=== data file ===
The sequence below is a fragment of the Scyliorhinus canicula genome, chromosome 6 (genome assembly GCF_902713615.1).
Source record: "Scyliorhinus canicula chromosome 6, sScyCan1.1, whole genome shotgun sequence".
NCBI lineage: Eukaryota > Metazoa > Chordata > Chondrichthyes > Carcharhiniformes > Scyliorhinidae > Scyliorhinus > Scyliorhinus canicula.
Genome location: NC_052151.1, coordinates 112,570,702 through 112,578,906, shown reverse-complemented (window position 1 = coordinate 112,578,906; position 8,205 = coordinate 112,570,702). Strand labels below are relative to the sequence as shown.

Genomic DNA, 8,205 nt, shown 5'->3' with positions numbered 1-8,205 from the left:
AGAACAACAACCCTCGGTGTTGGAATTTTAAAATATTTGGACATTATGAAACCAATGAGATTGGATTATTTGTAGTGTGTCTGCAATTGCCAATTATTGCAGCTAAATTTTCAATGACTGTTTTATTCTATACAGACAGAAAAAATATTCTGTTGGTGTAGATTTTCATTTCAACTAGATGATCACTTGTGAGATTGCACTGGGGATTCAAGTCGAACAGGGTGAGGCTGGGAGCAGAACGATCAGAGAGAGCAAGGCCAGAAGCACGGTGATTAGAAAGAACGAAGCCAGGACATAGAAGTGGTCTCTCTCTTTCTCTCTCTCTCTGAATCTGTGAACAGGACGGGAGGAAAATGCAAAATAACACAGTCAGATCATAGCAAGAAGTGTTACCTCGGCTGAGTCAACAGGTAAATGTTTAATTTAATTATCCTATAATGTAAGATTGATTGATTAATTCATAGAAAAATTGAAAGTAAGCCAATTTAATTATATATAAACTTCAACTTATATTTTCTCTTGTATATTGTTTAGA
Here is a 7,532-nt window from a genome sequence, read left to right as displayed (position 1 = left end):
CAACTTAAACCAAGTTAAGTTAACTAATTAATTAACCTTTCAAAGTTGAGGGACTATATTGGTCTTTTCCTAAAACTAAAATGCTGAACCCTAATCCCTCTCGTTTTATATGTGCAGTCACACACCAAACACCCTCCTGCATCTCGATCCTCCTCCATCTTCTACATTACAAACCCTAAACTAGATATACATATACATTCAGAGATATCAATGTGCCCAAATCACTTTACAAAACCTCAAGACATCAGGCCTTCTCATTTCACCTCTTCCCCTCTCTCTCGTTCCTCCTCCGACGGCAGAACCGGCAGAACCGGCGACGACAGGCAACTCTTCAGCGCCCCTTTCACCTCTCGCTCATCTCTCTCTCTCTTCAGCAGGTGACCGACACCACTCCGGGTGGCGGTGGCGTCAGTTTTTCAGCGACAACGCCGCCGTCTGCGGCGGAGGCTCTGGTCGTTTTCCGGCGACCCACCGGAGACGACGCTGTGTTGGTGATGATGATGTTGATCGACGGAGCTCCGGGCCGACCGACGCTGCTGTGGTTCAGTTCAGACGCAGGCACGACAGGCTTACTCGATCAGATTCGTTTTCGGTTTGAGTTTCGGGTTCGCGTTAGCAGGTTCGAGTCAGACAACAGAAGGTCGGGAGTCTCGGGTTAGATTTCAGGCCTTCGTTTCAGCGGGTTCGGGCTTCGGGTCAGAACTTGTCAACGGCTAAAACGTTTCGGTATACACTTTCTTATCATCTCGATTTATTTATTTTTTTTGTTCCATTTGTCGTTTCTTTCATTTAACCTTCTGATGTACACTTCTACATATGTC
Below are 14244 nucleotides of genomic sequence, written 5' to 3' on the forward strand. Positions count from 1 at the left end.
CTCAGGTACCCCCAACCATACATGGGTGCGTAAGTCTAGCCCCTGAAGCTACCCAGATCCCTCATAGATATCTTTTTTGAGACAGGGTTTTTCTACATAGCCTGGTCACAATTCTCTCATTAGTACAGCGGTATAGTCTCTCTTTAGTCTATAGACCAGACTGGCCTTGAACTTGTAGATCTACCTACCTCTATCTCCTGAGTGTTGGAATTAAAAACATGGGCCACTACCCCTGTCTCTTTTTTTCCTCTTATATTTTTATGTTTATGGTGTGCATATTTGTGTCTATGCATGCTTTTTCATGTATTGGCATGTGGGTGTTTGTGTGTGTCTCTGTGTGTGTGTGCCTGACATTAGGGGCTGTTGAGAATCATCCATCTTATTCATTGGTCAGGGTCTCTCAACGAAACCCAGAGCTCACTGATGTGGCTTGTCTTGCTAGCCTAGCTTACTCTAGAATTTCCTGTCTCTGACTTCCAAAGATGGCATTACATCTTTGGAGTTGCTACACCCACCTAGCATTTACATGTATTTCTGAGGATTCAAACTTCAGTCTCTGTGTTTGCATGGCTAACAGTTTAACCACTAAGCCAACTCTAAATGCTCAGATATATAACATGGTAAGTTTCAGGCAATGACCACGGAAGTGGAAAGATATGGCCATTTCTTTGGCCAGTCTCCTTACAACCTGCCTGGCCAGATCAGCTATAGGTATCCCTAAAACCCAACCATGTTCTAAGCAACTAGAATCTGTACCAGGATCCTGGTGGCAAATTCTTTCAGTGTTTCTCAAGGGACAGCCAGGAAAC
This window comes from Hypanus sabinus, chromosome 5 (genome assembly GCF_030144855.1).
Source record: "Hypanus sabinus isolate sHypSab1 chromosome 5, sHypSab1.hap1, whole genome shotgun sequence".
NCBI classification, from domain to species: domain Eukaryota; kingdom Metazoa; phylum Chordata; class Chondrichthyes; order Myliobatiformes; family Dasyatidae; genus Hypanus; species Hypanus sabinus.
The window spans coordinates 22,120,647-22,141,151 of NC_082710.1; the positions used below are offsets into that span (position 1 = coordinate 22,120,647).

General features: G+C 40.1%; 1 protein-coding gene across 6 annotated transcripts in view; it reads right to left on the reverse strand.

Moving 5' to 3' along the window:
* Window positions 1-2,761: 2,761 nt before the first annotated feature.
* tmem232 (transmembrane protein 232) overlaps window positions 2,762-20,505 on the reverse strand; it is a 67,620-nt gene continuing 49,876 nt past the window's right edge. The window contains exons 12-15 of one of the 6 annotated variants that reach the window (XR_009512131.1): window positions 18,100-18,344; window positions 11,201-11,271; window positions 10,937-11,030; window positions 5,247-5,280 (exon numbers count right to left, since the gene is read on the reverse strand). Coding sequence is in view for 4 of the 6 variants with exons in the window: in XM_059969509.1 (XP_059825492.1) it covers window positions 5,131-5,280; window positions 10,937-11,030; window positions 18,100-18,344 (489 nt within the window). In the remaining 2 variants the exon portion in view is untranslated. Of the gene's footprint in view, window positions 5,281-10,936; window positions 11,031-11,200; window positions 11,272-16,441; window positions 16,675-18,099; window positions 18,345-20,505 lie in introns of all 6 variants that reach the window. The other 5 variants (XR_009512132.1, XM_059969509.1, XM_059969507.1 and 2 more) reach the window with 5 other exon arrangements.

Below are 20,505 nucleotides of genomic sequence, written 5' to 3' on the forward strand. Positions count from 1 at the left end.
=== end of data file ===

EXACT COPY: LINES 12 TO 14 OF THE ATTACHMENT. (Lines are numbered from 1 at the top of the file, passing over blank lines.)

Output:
Source record: "Hypanus sabinus isolate sHypSab1 chromosome 5, sHypSab1.hap1, whole genome shotgun sequence".
NCBI classification, from domain to species: domain Eukaryota; kingdom Metazoa; phylum Chordata; class Chondrichthyes; order Myliobatiformes; family Dasyatidae; genus Hypanus; species Hypanus sabinus.
The window spans coordinates 22,120,647-22,141,151 of NC_082710.1; the positions used below are offsets into that span (position 1 = coordinate 22,120,647).